Left Coast Lifter

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Left Coast Lifter (D 016).jpg
Left Coast Lifter at work on the Bay Bridge
28 May 2011
History
United States US
Name: Left Coast Lifter
Operator: Tappan Zee Constructors
Builder: US Barge LLC
Yard number: Hull 2[1]
Completed: 2009
In service: 2009–present
Homeport: Wilmington
Identification: USCG ID 1206934
Status: In service
General characteristics
Class and type: Floating barge crane
Tonnage: 7695
Length: 384 feet (117 m)
Beam: 99.8 feet (30 m)
Draught: 22 feet (7 m)
Propulsion: none

The Left Coast Lifter is a floating derrick barge or sheerleg which was built to assist in the eastern span replacement of the San Francisco–Oakland Bay Bridge. The barge carries a shear legs crane which is the largest barge crane ever used on the West Coast. The barge's name is taken from "Left Coast", a slang term for the West Coast of the United States (which appears on the left side of a typical map and also refers to the region's liberal, or "left leaning", political tradition).

Operational history[edit]

Zhenhua 22 ferrying Left Coast Lifter past Alcatraz Island.

Left Coast Lifter was built for the American Bridge/Fluor joint venture (ABFJV),[2] which was the lead contractor on the self-anchored suspension eastern span replacement. The barge was built in Portland, Oregon by U.S. Barge, LLC[3] and ferried to Shanghai, where it was fitted with a shear-leg crane manufactured by Shanghai Zhenhua Port Machinery Co. Ltd (ZPMC). The completed sheerleg was ferried back to the United States on a semi-submersible heavy-lift ship, the Zhen Hua 22 (IMO 8106446). The total cost was approximately US$50,000,000 (equivalent to $55,820,000 in 2016).[4]

While transporting the sheerleg, the heel pin support may be moved towards the bow of the barge in order to lower the boom and the overall profile of the barge, facilitating transport.

Liftech Consultants assisted ABFJV with design review for the crane, including developing the technical specifications sent to ZPMC.[5] The project received three Excellence in Structural Engineering awards:

Before Left Coast Lifter was fitted out with the crane for bridge construction, it was deemed to violate the Jones Act, specifically in that since the integral crane would be built and installed in China, it could not be used to transport goods by water between U.S. ports. Therefore its first job, prior to installation of the crane, was to haul dredged materials to Long Beach.[9]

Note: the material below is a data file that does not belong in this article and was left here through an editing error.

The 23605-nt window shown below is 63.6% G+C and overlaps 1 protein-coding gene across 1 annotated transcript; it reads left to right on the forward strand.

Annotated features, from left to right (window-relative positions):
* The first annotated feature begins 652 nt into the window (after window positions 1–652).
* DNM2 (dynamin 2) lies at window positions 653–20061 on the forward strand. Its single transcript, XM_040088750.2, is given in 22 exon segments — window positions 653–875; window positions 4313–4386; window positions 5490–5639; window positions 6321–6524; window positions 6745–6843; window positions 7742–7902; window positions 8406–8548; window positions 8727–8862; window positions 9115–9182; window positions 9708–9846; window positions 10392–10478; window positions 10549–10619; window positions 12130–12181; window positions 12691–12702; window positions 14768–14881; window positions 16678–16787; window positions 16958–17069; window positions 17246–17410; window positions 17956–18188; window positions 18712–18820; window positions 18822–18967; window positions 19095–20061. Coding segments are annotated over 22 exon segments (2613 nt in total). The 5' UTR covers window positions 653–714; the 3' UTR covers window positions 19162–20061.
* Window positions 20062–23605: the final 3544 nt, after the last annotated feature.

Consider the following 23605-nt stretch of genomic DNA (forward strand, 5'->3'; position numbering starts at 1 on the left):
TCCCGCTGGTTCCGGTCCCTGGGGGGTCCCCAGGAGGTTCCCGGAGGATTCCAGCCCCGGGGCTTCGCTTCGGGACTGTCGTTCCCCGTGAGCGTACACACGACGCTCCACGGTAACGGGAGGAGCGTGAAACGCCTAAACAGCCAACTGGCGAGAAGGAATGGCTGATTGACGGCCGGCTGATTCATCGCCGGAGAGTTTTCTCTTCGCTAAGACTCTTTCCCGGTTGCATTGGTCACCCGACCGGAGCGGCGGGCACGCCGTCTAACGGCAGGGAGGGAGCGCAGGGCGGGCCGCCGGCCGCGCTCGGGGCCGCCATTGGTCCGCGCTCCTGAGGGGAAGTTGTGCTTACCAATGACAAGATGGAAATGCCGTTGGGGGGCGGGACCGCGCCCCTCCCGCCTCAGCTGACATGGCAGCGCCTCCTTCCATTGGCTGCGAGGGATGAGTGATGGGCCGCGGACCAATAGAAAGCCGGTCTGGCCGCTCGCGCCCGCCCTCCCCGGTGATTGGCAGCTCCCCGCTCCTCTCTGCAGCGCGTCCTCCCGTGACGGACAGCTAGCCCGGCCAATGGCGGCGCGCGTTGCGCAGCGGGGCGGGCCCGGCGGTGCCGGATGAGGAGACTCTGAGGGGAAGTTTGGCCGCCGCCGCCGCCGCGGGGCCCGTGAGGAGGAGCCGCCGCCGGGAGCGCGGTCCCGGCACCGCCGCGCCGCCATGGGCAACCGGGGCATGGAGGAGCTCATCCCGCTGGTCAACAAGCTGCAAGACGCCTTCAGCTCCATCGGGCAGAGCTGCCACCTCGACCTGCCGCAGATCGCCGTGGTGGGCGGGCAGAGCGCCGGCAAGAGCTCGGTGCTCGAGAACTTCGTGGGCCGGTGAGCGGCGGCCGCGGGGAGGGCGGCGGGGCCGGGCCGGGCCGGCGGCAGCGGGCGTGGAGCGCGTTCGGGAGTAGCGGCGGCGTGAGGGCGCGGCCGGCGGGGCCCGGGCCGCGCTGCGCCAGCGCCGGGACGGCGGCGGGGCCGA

Left Coast Lifter raises a prefabricated steel bridge segment.

After Lifter arrived at the Bay Area in March 2009,[10] it was used to place pre-fabricated falsework truss sections and the 28 box girder deck sections.[11][12] Before the heavy deck sections for the Bay Bridge were lifted, the Left Coast Lifter raised a sunken tugboat in August 2009, USS Wenonah.[13] The first deck section was lifted in February 2010,[14] and the last deck section was lifted in October 2011.[15]

Crane of the Left Coast Lifter, working on the new Tappan Zee bridge.

American Bridge/Fluor solicited offers for Left Coast Lifter in 2012, after the conclusion of its work on the Bay Bridge.[16] A consortium of companies, Tappan Zee Constructors (TZC, a joint venture of Fluor, American Bridge, Granite and Traylor Brothers), purchased the crane barge, which gave them a competitive edge in the bidding process for the construction of the Tappan Zee Bridge replacement across the Hudson River.[17] Reportedly, according to the purchase agreement between TZC and ABFJV, Left Coast Lifter will be returned to ABFJV once the work on the Tappan Zee Bridge is completed.[18][19]

Now nicknamed I Lift NY, the barge is still officially registered with the U.S. Coast Guard as the Left Coast Lifter. The crane departed San Francisco Bay under tow in December 2013, transited the Panama Canal in January 2014,[20] and arrived at Jersey City at the end of January.[21] There it was refitted with an upgraded control system[22] before arriving at the job site in October 2014.[23] Left Coast Lifter made its first lift on the new Tappan Zee bridge in April 2015,[24] a steel-reinforced concrete pile cap which will form part of the bridge's foundation.